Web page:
Hog Life


Finding Time for Your Hedgehog

While some owners have no problem making room in their schedule for their hedgie, for others it can be hard to find the time to spend socializing each day. Ideally people say you should spend around a half hour with your pet daily for a healthy, well-bonded relationship. Realistically, many owners end up not sticking to that. While hedgies don’t need the constant interaction that, say, a ferret would require, they do need attention and handling. If you are cramped for time once in a while this can be easily remedied by fitting your hedgie in with something else you have to do. If you don’t always have time for one-on-one or supervised playtime (or if your hedgie isn’t the most active or outgoing), one of the below might suit your schedule.

TV and Computer Time

A great time for bonding is when you are preoccupied with a TV show, movie, or work on the computer. Grab hedgie along with a blanket or snuggle bag, and let him relax in your lap. Many hedgies enjoy this and will fall asleep on you. While this might not be considered “handling”, it gets your hedgie associated with your scent and helps them bond with you.

Shopping Trips

If your hedgie is comfortable with the car and driving around, you can take him with you shopping. This can be exciting and a curious hedgie would probably love to get out. More shy or grumpy hedgies, or ones that get carsick would not be the best to take on an outing. Understand the risks of taking your hedgie into public places before bringing him along.

Reading or Other Hobbies

 If you read, knit, crochet, sew, write, etc. these are all good times to have your hedgie hang out with you. Same with TV and computer time, your hedgie will probably be content sitting in your lap or exploring a bit while you are busy. If you’re a student, you can bond during study or homework.

If you do have time to spend exclusively with your hedgie (and you should!) supervised playtime is a great option. It’s best to set up a playpen to avoid any escapes/disappearances, but you may decide to let your hedgie roam around a room. If you do, it would be a good idea to vacuum beforehand to hopefully remove all the hairs or strings that could get caught around a leg. You also may want to put something down in case hedgie decides that your carpet looks like a litter box, and block off any places your hedgie could squeeze into or under and not come out. Sitting on the couch and just letting your hedgehog explore is also a fine way to get him used to handling. Holding, petting, playing with his ears and feet are great for getting your hedgie more comfortable with you, and beneficial later in life when you need your hedgie to cooperate for such things.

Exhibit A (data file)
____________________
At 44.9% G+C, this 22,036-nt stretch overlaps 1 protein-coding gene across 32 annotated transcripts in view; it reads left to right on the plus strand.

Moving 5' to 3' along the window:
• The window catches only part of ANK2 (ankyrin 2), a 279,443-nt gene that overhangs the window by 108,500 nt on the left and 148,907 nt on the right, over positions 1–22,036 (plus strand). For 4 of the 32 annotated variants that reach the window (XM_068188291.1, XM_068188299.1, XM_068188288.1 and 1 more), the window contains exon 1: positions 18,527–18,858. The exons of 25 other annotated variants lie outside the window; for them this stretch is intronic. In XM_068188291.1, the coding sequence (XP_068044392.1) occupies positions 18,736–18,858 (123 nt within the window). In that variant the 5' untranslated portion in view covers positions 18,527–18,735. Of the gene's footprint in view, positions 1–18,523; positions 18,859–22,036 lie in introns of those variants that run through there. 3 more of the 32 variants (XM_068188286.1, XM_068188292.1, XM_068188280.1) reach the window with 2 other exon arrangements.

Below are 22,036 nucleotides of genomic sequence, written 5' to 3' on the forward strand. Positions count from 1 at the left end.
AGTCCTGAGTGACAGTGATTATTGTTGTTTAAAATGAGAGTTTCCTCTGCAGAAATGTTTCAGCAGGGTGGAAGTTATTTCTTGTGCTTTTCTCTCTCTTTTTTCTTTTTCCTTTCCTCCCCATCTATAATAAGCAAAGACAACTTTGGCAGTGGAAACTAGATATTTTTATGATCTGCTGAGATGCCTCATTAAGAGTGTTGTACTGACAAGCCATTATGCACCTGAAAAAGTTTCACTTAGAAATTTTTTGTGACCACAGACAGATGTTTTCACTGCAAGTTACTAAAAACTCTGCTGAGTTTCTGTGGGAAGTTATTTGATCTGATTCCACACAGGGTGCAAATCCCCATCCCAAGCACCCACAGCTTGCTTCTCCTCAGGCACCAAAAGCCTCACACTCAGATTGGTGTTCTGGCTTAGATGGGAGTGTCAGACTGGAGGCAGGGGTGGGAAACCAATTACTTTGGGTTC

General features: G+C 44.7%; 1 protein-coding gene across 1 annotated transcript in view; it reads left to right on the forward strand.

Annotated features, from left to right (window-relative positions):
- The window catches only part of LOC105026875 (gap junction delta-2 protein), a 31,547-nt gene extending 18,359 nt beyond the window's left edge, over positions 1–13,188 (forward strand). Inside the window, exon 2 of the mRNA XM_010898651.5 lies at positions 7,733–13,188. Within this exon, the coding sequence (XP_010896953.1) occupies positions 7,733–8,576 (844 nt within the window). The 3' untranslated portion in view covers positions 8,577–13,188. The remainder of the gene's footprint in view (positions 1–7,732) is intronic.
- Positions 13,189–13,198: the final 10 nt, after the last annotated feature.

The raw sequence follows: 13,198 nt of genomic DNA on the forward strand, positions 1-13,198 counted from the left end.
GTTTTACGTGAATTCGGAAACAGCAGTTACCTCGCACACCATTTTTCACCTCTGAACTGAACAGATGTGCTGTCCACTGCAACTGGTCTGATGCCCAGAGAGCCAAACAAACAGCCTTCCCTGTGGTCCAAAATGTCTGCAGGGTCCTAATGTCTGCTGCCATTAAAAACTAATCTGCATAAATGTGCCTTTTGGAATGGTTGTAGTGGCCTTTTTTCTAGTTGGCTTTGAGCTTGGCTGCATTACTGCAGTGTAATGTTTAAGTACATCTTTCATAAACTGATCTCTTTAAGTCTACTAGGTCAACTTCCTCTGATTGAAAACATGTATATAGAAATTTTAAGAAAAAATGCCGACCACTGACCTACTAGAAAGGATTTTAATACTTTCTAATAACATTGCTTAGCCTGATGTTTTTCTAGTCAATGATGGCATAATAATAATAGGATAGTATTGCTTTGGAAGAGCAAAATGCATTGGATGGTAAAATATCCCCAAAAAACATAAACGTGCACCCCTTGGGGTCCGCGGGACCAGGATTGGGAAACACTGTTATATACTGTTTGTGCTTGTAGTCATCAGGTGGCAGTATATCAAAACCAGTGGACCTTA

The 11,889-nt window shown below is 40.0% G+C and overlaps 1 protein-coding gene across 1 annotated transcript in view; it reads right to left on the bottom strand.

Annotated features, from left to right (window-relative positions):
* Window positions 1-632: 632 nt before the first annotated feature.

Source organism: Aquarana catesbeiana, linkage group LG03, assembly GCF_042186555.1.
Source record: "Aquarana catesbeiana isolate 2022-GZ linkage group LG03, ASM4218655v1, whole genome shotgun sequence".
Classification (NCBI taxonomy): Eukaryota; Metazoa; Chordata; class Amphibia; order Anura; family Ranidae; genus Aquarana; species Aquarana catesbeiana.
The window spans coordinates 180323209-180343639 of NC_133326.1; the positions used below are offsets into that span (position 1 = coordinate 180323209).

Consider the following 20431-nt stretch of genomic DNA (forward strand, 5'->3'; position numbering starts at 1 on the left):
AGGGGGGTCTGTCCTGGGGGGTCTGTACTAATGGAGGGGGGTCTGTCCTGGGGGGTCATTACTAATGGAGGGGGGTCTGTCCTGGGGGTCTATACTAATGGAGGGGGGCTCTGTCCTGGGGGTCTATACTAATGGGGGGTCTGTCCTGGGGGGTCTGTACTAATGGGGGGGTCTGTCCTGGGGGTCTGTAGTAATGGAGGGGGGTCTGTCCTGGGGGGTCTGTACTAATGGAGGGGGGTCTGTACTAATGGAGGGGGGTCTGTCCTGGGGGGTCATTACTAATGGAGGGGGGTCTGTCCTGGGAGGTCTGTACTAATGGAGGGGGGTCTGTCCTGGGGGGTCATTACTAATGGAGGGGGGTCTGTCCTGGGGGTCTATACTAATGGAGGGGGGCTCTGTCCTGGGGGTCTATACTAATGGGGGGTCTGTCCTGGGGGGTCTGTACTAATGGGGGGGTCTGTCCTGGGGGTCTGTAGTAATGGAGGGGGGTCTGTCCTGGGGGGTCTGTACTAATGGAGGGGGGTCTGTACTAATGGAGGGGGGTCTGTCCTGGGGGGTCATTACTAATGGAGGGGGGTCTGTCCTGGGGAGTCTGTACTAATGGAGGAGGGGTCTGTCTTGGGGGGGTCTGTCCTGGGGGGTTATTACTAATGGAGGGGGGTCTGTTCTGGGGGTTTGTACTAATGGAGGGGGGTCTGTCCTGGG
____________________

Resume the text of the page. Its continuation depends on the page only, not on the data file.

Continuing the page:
Routines and Frequency

Daily

  • Check on hedgie for any problems (hibernation, anything wrapped around legs, etc)
  • Socialization for around 1⁄2 hour or so
  • Refill water and give fresh food
  • Clean wheel if needed, spot clean cage

 Bi-Weekly

  • Change liners, spot clean cage
  • Foot bath, if needed
  • Clean wheel, if you aren’t cleaning it daily

Weekly

  • Do a full-body check for anything out of the ordinary, lumps, scratches, swelling, etc.
  • Completely change bedding, clean cage, wash dishes
  • Weigh hedgie at least weekly

Bi-Annually

  • Vet wellness visit for older hedgies (3+)

Annually

  • Vet wellness visit, make sure everything is going smoothly
  • Buy new food or other supplies if expiration dates are coming up

As Needed

  • Trim nails
  • Full bath

Traveling With or Without Your Hedgehog

There are many things to consider before deciding to take your hedgie with you on a trip, or leaving him behind. Whether he’s allowed at your destination, whether he’s easily stressed and wouldn’t handle it well, whether you’ll have time to care for him during the trip, whether you can keep him warm during travel and stays, whether you can find a good pet sitter or not, etc. are all concerns that should be addressed before taking your hedgie with you.

Travel by Car

Chances are, you will have to take your hedgie places with you during his lifetime. Vet trips, going to a relative’s, maybe even moving. Travel can be stressful, but doesn’t have to be. Before deciding to take your hedgie on anything but a short outing, you first need to get him accustomed to his carrier and know what is normal for his behavior. If you notice that even a quick drive causes him to get carsick, try not to take him out unless absolutely necessary. If your hedgie loves the attention they get when you are out and about, more frequent trips would be fine.

When traveling with a hedgehog in a vehicle, the best thing to use is a hard sided cat carrier. The carrier can be buckled into the vehicle to prevent injury in an accident. It won’t go flying and hedgie won’t be squished by flying objects. A carrier is easy for rescue workers to spot and know that there is an animal in the vehicle. Smaller pet carriers or plastic cages are not as suitable but will work in a pinch. You will want to find a way to secure the carrier to keep it from being tossed around and label it clearly in event of an emergency.